But Harvey's history was largely unknown to the Coast Guard investigators who interviewed him three days post-rescue. He repeated what was broadly the same story he told the crew of the Gulf Lion, but under the questioning of investigators, holes began to appear.

For one, the idea of a mast plunging straight through the deck of a sailboat was unlikely; masts broken by squall winds tilt over, rather than fall straight down. Harvey asserted that after the mast failure, he had asked Dr. Duperrault to steer the Bluebelle while he went to find cable cutters to cut through the downed rigging. As the fire broke out in the engine room and spread up through the cockpit, the course he'd asked Duperrault to follow—into the wind—actually began fanning the flames. Yet, he insisted, Duperrault kept steering in the same direction—an inconceivable move for any person of common sense, let alone a Navy veteran and experienced sailor like Arthur Duperrault.

There was also the fact that no one at the lighthouse on a nearby island saw a fire at sea that night, nor did Harvey try to make it over to that island after he found the body of who he thought was Terry Jo, but was actually 7-year-old Rene, and placed it on the raft. Finally, and perhaps most tellingly, Harvey, the sailboat captain, admitted that at no point during his hours of drifting did he think to look for the flares that were in the dinghy's emergency kit.

In the long run, Harvey's dark history and tortured tale wouldn’t much matter. Just as he was wrapping up his testimony for investigators, a captain of the Coast Guard rushed into the room. In a scene out of a police procedural, he broke the news: They'd found a survivor.

 

Terry Jo had been on the ocean for three and a half days when she was picked up by a Greek freighter. By then, she was hours from death, if not closer—severely dehydrated, badly sunburned, mostly unconscious. The fact that she was alive at all—that she'd managed to find, launch, and hold on to a small cork-and-rope life raft as the Bluebelle sank; that she hadn't fallen off or been attacked by a predator; that she was even able to give her name to the crew of the ship that found her despite her body largely shutting down—it was all a miracle.

Within a month, the image of her tiny frame surrounded by a vast blue expanse, captured by a crewman with a camera on the ship that found her, would be familiar to readers of LIFE magazine the world over; Terry Jo's photo and story was featured in a spread alongside news of the disappearance of Michael Rockefeller in New Guinea. By then, she'd be home with her aunt, uncle, cousins, and grandmother in Wisconsin, trying to achieve some kind of normalcy. It would be decades, however, before she'd talk about what happened to anyone other than the Coast Guard investigators who interviewed her in her Miami hospital room.

Motel entrance at night
iStock.com/ImageegamI

"Oh, my God!" is what Harvey said when he found out about Terry Jo's rescue. After a few moments regaining his composure, he commented on how wonderful the news was and then abruptly exited the room, leaving puzzled investigators in his wake.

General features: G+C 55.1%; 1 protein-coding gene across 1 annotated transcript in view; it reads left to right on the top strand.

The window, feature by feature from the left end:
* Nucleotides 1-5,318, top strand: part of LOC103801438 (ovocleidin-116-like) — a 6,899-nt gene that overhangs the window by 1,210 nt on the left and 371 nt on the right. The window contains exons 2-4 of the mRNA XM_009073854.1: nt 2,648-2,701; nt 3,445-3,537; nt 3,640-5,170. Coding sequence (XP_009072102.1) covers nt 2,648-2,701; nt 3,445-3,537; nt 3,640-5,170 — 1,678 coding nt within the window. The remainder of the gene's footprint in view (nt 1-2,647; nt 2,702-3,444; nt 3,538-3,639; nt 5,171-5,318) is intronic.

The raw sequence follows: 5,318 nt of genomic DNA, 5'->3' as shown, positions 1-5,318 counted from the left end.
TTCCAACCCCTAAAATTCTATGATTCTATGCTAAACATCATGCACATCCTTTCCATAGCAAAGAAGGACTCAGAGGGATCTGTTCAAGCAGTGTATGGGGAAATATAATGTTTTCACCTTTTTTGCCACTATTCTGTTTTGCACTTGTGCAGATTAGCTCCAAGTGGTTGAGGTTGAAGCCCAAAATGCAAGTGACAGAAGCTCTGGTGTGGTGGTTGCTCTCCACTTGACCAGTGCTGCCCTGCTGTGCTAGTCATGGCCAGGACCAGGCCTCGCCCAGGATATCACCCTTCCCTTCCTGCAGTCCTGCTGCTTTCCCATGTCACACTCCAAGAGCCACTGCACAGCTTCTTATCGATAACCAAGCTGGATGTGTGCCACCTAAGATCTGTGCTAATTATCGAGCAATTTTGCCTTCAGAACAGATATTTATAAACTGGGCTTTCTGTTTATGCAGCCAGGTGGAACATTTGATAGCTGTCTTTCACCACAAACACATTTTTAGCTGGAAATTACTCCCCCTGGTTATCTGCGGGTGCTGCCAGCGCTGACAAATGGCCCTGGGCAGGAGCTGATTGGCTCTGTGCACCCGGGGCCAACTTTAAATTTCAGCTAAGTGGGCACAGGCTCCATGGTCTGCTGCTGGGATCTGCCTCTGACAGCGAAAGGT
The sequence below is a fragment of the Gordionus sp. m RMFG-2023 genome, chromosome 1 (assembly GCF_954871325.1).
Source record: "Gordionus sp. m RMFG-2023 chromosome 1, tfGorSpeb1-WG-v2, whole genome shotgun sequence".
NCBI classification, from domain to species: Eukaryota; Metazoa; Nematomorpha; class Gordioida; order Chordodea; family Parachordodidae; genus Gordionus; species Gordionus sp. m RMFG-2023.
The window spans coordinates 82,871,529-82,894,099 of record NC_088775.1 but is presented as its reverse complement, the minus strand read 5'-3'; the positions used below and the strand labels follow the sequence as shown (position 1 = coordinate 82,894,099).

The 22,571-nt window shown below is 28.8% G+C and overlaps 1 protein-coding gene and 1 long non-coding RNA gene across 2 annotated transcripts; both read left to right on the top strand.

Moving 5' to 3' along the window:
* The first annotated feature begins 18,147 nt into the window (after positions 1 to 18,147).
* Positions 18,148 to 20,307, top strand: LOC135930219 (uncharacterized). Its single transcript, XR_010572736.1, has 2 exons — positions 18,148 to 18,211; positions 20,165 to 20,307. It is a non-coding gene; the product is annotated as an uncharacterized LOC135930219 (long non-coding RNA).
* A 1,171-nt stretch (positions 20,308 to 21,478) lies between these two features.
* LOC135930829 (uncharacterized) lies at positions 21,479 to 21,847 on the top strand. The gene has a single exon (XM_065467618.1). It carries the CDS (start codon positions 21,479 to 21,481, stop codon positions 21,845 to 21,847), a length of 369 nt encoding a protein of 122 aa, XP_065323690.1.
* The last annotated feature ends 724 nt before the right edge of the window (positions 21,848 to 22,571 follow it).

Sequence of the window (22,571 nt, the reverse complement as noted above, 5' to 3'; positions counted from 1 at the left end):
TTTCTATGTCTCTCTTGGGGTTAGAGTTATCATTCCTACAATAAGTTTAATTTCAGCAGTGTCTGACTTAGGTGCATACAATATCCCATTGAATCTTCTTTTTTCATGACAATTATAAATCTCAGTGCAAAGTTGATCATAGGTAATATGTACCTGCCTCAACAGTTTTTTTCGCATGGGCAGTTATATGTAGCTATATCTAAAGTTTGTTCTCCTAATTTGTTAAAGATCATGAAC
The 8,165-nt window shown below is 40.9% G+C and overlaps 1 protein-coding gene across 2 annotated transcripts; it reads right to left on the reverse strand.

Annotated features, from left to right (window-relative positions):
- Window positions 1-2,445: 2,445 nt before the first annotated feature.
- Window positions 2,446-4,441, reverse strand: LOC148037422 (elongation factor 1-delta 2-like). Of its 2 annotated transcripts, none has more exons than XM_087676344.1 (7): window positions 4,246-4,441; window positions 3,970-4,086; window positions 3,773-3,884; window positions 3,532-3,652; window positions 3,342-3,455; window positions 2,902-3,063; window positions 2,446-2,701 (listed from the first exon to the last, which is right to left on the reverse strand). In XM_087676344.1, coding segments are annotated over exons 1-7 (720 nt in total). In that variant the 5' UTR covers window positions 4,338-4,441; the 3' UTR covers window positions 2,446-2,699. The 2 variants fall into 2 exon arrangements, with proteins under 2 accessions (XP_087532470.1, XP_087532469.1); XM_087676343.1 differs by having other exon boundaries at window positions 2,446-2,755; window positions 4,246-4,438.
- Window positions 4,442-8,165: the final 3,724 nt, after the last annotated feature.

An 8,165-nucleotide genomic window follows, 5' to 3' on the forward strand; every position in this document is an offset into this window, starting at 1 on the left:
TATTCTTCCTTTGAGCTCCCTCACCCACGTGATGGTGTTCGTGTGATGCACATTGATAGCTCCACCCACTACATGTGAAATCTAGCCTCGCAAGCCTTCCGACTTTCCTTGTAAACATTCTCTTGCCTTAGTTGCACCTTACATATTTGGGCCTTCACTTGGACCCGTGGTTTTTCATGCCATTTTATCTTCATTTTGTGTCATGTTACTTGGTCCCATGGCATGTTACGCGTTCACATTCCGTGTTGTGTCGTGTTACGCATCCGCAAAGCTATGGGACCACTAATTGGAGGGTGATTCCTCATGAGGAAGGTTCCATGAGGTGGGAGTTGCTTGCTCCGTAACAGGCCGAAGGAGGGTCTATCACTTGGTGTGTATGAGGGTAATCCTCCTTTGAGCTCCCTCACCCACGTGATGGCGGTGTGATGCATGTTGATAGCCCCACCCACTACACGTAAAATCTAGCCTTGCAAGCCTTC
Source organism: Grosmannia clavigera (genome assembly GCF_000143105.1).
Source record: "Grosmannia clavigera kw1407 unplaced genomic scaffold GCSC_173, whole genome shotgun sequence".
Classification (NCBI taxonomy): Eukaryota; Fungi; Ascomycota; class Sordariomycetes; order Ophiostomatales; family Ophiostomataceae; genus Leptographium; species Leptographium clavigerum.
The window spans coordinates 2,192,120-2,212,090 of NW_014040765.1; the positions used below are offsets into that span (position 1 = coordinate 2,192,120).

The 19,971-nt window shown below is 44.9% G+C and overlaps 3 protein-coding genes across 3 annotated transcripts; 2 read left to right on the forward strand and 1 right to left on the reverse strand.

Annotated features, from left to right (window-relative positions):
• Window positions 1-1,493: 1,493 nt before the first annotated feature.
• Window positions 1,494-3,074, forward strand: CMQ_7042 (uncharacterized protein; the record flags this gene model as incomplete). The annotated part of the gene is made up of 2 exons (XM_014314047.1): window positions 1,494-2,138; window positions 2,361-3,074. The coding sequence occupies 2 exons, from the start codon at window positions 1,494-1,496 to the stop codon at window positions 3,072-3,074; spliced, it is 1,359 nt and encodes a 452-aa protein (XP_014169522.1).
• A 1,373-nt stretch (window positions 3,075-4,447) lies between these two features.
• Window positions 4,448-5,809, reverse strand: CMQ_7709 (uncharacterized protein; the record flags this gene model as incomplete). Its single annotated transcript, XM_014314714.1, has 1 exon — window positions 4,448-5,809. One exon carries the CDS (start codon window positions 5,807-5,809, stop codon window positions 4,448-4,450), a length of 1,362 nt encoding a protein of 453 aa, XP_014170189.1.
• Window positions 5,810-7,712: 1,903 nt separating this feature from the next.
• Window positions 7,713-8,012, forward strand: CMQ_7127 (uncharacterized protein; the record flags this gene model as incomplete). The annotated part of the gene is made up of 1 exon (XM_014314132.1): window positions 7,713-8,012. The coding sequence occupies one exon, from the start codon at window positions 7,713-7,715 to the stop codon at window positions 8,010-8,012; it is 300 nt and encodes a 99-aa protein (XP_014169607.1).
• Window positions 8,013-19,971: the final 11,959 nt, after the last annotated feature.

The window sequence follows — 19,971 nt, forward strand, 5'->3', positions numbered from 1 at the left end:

The next day, the manager at the Sandman Motel in Miami called the police after the maid smelled something funny in the bathroom of Room 17 and couldn’t get the door open. Behind the door was the corpse of Julian Harvey, handsome as ever but covered in self-inflicted slash wounds. He'd left a note addressed to his friend James Boozer: "I'm a nervous wreck and just can't continue. I'm going out now. I guess I either don't like life or don't know what to do with it." The message also arranged for the adoption of Harvey's son, and requested that Harvey's body be buried at sea.

After two interviews, in which her story never deviated, the Coast Guard came to accept Terry Jo's version of events that night on the Bluebelle. In his book on the incident, Richard D. Logan theorized that Harvey had murdered his wife in their cabin on the Bluebelle that night, possibly for insurance money, and intended to tell the Duperraults she'd fallen overboard. She'd put up more of a fight than he expected, alerting Dr. Duperrault, who went to investigate. Harvey stabbed Duperrault with the knife that Terry Jo would later remember seeing on the deck, then killed Mrs. Duperrault and Brian. Little Rene most likely drowned, although it has never been made clear whether she fell, was thrown overboard, or was forcibly held under by Harvey before he dragged her into the lifeboat tied to his dinghy.

Terry Jo received support from all over the world after her story broke. She went on to live a full life; she fell in love, had children and grandchildren, moved around, and found work she loved with Wisconsin's Department of Natural Resources as a Water Management Specialist. Call it ironic, call it fate, but Terry found her life's mission protecting bodies of water. In the afterword of the book she co-authored with Logan, she wrote:

What I want to stress to all who read this book is never give up, always have hope, and try to look on the bright side of things. Be positive, be trusting, and try to go with the flow; have compassion, give of yourself to those in need, and be loving and kind. I believe that what you give comes back to you.

Julian Harvey was buried at sea per his wishes.